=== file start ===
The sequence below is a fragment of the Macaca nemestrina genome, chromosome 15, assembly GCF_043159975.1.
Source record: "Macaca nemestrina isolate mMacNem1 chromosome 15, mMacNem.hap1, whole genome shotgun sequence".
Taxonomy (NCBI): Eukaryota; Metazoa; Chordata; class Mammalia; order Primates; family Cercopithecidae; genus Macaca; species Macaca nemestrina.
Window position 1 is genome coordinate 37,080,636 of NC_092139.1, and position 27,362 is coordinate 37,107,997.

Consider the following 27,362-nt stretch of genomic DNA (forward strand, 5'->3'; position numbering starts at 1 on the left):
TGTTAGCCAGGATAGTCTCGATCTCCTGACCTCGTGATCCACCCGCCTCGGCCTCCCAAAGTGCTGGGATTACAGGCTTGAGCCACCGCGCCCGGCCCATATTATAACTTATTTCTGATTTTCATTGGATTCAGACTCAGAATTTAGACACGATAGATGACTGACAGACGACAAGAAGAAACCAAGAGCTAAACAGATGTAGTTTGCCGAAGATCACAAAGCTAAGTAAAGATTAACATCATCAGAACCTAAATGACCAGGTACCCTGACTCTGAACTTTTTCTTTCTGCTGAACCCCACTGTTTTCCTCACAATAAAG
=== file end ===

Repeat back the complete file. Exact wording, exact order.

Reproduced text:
The sequence below is a fragment of the Macaca nemestrina genome, chromosome 15, assembly GCF_043159975.1.
Source record: "Macaca nemestrina isolate mMacNem1 chromosome 15, mMacNem.hap1, whole genome shotgun sequence".
Taxonomy (NCBI): Eukaryota; Metazoa; Chordata; class Mammalia; order Primates; family Cercopithecidae; genus Macaca; species Macaca nemestrina.
Window position 1 is genome coordinate 37,080,636 of NC_092139.1, and position 27,362 is coordinate 37,107,997.

Consider the following 27,362-nt stretch of genomic DNA (forward strand, 5'->3'; position numbering starts at 1 on the left):
TGTTAGCCAGGATAGTCTCGATCTCCTGACCTCGTGATCCACCCGCCTCGGCCTCCCAAAGTGCTGGGATTACAGGCTTGAGCCACCGCGCCCGGCCCATATTATAACTTATTTCTGATTTTCATTGGATTCAGACTCAGAATTTAGACACGATAGATGACTGACAGACGACAAGAAGAAACCAAGAGCTAAACAGATGTAGTTTGCCGAAGATCACAAAGCTAAGTAAAGATTAACATCATCAGAACCTAAATGACCAGGTACCCTGACTCTGAACTTTTTCTTTCTGCTGAACCCCACTGTTTTCCTCACAATAAAG